“No skate wings,” Paul said. “No pâté of Alsatian bluebird. No caramelized parsnip puree with fresh figs.”

The waitress took our order.

“Why do you suppose she didn’t want me to talk with her aunt?”

“Daryl’s hard to understand,” Paul said.

“She ever talk about her father?” I said.

“No. I always sort of assumed he was dead.”

“Siblings?” I said.

“She never mentioned any.”

“How long have you known her?”

“Two years,” Paul said. “We worked together in the first play I did in Chicago. When she’s up, she’s a hell of a lot of fun.”

The waitress brought smothered pork chops for Paul, spaghetti and meatballs for me.

“Why are you asking about her?”

“Because I don’t know about her.”

Paul was nodding as I spoke.

Ask yourself if there is any small thing in that scene that might cause a casual reader to feel a subconscious bump, and a more alert reader to actually stop and say, Hold on there a minute. Something’s not right!

Cue Jeopardy music:

Dum dada dum dada dum dum dah, dum dum dum dum DOT dee dada dada….

Time’s up!

Here’s my take: These two men are in a restaurant discussing a murder that took place years ago. The waitress appears and gives them menus…and then stands there while they joke around. In the real world, a waitress would leave the menus and give them time to read them. Or ask for a drink order. I waited tables, my friends!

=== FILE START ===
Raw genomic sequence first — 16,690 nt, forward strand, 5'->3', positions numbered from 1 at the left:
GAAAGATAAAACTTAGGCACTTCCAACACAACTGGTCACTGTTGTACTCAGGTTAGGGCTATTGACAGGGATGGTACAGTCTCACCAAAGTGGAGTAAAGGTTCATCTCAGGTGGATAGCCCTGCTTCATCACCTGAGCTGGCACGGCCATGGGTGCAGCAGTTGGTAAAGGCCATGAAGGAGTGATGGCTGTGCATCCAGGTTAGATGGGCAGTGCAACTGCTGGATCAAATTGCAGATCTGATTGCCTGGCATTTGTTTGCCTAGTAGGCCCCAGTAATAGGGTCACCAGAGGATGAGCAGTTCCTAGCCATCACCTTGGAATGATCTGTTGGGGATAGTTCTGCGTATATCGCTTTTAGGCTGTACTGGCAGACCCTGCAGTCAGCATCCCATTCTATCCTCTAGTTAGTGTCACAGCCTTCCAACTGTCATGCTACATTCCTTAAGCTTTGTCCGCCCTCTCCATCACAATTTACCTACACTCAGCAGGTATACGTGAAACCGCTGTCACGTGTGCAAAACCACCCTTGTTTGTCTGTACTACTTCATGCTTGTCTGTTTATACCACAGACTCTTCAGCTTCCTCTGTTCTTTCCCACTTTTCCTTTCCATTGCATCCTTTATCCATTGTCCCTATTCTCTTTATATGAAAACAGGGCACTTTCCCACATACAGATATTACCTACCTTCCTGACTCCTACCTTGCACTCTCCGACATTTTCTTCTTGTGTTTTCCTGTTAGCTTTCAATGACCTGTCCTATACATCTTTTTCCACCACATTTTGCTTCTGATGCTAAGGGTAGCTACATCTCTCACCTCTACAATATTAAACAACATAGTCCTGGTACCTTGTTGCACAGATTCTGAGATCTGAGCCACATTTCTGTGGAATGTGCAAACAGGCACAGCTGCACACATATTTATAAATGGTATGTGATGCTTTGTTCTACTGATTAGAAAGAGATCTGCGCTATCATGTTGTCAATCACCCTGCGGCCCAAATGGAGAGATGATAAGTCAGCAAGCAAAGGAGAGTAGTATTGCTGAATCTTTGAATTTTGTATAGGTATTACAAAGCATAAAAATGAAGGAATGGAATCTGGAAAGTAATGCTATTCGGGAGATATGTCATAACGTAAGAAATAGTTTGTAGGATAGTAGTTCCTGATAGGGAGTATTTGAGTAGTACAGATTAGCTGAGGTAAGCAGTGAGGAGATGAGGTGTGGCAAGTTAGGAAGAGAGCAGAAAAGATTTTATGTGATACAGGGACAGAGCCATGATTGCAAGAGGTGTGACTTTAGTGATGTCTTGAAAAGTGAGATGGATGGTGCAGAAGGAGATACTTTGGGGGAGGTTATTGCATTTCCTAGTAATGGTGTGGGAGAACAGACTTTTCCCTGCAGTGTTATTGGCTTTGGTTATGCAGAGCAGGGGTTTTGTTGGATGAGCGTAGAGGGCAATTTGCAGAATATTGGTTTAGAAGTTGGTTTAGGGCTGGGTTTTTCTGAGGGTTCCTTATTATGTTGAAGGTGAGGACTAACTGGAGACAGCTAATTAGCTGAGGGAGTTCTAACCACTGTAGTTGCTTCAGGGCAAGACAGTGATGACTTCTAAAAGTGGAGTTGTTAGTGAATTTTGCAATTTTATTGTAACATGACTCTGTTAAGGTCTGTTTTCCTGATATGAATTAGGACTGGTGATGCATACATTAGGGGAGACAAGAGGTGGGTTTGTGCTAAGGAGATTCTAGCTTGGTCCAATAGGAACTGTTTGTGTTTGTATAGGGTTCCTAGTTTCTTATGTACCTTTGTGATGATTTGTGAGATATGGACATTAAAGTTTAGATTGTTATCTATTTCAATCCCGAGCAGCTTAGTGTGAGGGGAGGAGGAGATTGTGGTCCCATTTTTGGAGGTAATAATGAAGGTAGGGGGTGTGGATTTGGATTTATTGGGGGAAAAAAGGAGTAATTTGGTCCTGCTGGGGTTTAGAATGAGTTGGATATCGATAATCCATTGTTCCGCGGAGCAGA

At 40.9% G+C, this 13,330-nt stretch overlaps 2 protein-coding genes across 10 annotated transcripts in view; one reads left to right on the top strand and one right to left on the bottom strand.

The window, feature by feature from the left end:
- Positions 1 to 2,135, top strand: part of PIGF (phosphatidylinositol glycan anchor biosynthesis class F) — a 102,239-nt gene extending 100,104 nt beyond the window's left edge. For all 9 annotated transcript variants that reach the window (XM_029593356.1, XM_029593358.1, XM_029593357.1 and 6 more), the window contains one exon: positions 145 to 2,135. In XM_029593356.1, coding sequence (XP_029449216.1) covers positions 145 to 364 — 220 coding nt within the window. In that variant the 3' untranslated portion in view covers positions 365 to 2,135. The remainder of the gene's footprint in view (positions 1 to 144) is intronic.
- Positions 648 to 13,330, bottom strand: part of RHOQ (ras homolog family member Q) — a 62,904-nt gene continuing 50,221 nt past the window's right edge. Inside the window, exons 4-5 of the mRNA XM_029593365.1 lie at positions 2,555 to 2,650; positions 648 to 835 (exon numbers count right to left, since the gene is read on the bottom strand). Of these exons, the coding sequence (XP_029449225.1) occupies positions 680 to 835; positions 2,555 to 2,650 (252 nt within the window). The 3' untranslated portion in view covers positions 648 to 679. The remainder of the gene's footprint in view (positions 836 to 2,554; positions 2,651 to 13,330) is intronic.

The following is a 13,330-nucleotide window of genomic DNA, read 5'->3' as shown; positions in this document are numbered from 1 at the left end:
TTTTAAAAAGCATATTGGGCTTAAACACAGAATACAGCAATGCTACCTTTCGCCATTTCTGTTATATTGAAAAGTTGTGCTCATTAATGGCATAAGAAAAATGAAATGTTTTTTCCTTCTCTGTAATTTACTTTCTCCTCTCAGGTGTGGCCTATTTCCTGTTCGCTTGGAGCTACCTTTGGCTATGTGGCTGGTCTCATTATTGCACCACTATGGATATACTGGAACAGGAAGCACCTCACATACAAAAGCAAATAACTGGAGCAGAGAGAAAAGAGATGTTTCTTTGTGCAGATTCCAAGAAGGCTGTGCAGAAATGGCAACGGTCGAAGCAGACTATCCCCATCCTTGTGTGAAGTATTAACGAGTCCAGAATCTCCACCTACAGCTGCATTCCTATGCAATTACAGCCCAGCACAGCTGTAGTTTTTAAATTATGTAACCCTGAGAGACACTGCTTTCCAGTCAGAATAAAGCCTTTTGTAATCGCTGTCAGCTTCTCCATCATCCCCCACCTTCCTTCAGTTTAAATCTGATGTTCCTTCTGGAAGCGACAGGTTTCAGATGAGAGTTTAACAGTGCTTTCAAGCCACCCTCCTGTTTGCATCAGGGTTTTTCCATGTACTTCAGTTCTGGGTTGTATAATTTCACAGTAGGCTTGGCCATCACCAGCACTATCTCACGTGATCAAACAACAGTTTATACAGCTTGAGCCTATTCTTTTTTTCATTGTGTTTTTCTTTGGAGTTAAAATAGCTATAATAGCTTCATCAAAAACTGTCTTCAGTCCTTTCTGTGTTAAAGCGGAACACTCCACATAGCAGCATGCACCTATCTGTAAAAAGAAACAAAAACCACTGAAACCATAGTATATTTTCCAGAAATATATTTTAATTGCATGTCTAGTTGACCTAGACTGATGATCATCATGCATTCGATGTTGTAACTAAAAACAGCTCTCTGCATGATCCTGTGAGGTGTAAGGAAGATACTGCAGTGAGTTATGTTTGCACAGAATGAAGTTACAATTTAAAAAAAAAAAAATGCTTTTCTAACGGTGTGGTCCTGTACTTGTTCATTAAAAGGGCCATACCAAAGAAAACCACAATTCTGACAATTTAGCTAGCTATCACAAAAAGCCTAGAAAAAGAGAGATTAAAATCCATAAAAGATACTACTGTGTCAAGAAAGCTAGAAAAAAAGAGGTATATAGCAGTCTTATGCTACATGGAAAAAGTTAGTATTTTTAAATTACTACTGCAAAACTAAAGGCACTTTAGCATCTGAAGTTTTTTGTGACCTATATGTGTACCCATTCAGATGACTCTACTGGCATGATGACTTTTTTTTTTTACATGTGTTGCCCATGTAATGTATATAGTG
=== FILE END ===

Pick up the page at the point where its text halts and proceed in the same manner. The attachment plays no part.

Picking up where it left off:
But maybe we can let that one slide.

They continue their conversation. What they say to each other takes about 23 seconds. I timed it. And then the waitress returns with their full meals! There is no time lapse, either, because as soon as the plates are put down the conversation continues in exactly the same spot!

So either this waitress is the love child of Supergirl and The Flash, or reality has been blithely tossed out the window.

It’s a pet peeve of mine: restaurant scenes where the food timing is all off. I do see it often. In film it’s usually a bar scene where they order martinis and the bartender goes out of the scene for fifteen seconds, then comes back with two perfect martinis that could be neither shaken nor stirred. It always takes me out of the scene. And it’s so unnecessary.

Care enough about your readers to study the craft so you can root out speed bumps. Some will slip by. You just don’t want to fill the road with them. I’m here to help.

There. Off my chest. Now it’s your turn. What speed bumps to you notice in books? Pet peeves that take you out of the story? What do you have to watch for in your own writing?